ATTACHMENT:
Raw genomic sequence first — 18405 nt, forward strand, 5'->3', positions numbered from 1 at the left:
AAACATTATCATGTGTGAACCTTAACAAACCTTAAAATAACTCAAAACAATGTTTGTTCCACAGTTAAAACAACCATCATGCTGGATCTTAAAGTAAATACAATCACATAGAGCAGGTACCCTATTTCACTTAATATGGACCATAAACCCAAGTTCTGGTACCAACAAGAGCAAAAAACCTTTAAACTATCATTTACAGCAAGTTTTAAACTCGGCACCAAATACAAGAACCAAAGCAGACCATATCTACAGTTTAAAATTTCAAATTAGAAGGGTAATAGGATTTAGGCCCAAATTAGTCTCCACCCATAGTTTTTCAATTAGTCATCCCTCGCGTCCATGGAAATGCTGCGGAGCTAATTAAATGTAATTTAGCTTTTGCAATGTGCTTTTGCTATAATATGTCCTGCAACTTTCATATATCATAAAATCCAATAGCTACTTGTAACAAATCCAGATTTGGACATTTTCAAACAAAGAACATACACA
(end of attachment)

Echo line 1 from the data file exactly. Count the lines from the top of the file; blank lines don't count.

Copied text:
Raw genomic sequence first — 18405 nt, forward strand, 5'->3', positions numbered from 1 at the left: